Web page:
[0027] Dielectric breakdown is caused when the local electric field exceeds the dielectric’s capacity, resulting in a flow of current through the dielectric. Reducing the electric field concentration where it is greatest (in the corners of the dielectric), therefore, increases the voltage that may be applied across the parallel electrodes before breakdown occurs (i.e. , the breakdown voltage).

[0028] Second, aspects of the present disclosure relate to controlling the shape of the electrodes to provide an increased breakdown voltage by reducing electric field / charge concentrations. Because rectangular electrodes concentrate electric field and charge concentrations at their corners, breakdown of the dielectric is more likely to occur near the corners of the dielectric. According to aspects of the present disclosure, at least one electrode may have at least one rounded corner, which may reduce electric field concentrations in the dielectric material. Although the electrodes’ corners and the corners of the charged portion of the dielectric generally do not coincide, they may still be relatively close to each other. As a result, reducing charge concentration in the corners of the electrodes further reduces charge concentration in the charged portion of the dielectric. Reducing the charge concentration in turn increases the breakdown voltage compared with an otherwise similar capacitor employing conventional electrodes.

[0029] Additionally, in some embodiments, a perimeter of the electrode may be free of geometric discontinuities. For example, rounded corners may continuously blend into adjacent straight edges of the electrode without geometric discontinuity. Geometric discontinuities are generally described with reference to corresponding orders of derivation. For example, shapes may generally be defined by a

coordinate function (e.g., Cartesian or polar coordinates). A shape is geometrically continuous if there are no discontinuities in the coordinate function itself. Similarly, a shape is geometrically continuous to a first order if there are no discontinuities in both the coordinate function and its first order derivative. An electrode having a perimeter that is geometrically continuous to at least a first order may further reduce electric field and charge concentrations in the corners and/or along the edges of the electrodes adjacent the corners. This reduction may increase the breakdown voltage of the capacitor compared with conventional electrode designs.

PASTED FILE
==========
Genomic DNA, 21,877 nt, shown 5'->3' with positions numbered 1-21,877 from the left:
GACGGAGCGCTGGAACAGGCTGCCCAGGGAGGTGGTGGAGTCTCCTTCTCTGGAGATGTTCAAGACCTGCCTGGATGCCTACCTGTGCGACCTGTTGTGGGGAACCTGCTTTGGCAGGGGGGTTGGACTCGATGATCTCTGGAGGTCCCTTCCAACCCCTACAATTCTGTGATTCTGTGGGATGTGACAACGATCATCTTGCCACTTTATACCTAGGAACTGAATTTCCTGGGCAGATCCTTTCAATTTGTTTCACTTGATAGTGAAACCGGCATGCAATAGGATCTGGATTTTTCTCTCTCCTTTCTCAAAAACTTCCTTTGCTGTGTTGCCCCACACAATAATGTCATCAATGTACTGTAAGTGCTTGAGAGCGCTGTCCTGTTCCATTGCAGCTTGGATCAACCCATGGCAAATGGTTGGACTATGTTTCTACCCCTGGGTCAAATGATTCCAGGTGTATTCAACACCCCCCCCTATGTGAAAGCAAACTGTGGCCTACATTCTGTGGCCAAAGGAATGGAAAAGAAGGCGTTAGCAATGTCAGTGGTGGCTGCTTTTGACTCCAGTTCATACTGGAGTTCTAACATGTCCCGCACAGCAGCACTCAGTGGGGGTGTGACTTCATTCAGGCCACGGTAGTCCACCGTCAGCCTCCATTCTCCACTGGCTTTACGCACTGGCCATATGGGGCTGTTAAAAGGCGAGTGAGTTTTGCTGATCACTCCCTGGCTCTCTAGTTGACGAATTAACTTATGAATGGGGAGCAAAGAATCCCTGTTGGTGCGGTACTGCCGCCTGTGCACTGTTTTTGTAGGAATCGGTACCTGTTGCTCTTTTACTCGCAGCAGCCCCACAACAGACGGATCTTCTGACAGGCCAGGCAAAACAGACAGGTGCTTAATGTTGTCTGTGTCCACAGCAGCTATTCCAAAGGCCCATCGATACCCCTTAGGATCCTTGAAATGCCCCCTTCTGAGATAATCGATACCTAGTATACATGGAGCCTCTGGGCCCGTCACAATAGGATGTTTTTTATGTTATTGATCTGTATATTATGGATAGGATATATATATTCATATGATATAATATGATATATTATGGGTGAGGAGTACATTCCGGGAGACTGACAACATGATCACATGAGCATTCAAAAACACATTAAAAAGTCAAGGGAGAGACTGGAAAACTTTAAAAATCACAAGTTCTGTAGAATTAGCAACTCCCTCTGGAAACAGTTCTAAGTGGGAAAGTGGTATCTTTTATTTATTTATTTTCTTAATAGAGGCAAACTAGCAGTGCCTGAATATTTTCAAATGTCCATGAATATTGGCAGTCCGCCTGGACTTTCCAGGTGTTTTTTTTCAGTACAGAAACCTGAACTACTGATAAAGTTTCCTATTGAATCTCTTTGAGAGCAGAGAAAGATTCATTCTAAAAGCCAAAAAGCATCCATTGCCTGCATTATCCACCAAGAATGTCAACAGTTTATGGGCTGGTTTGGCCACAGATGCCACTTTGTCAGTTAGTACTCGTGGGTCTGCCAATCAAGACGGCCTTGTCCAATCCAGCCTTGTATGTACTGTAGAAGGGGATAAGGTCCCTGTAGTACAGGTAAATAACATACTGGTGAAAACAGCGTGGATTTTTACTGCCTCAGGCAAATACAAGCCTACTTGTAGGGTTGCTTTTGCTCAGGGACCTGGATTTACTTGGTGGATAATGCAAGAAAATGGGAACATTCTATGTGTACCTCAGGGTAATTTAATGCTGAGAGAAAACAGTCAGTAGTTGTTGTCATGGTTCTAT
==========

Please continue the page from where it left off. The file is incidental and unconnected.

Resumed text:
[0030] FIG. 1 is a diagram of a distribution 50 of electrical field through an electrode in a parallel electrode configuration. In this theoretical example, the electrode has a square shape 52 having sides of length L Without wishing to be bound by theory, charging the electrodes generates an electric field distribution in the dielectric material between the electrodes. The electric field distribution creates a similar electrical charge distribution. A large, central circle 52 is concentric with the square 52 and lies tangent to edges of the square 52 in four locations. The large, central circle 52 has a radius, R, equal to one half of L. A first set of smaller circles 56 are adjacent the corners of the square 52. Each of the four smaller circles 56 lie tangent to the large, central circle 52 and tangent to each adjacent edge of the square 52. This pattern repeats infinitely producing ever small circles. [0031] The large, central circle 52 has an area containing a certain amount of electrical charge. The four smaller circles 56, combined, contain an electrical charge equal to that of the large, central circle 54. This illustrates the manner in which electric field concentrates in the corners of charged electrodes and dielectric materials. This can cause the dielectric material to breakdown, and electrical current to flow between the electrodes.

[0032] FIGS. 2A through 2C are schematic illustrations of an electrode assembly 100, a first electrode 102, and a second electrode 104, respectively, according to aspects of the present disclosure. The electrodes 102, 104 may be shaped such that an overlapping region 106 is formed. According to aspects of the present disclosure, corners 108 of the electrodes 102, 104 may be spaced apart from the overlapping region 106 by at least an offset distance. This may reduce the effect of the charge concentrations in the corners of the electrodes on the charged portion of the dielectric in the overlapping region 106. As a result, the breakdown voltage may be increased.

[0033] For example, the offset distance may be based on the charge

concentration described with reference to FIG. 1. Referring again to FIG. 1 , a ratio between the radius, R, of the large, central circle 54 and the radii, r , of the first set of circles 56 can be expressed as follows:

R L/2 + 1

5.83

Gi L/2 - 1

The above relationship also exists between the radii, r 1 of the first set of circles 56 and the radii, r 2 , of the second set of circles 58:

5.83

[0034] A length along the side of the square 52 corresponding to a diameter of the first set of small circles 56 can be represented by x ? ; and a length of the side of the electrode can be represented by L From the above relationship between the radii, it can be determined that the ratio of L to xi can be expressed as follows: 5.83

[0035] This corresponds to xi equaling about 17.2% of L. Similarly, a ratio of L to x 2 can be calculated as follows:

[0036] This corresponds to x 2 equaling about 2.94% of L.

[0037] Referring again to FIGS. 2A through 2C, in some embodiments, the electrodes may be sized such that a ratio of the length of the electrode to an offset distance is less than about 35. By excluding just the second set of four small circles of charge concentration from the overlapping region, the charge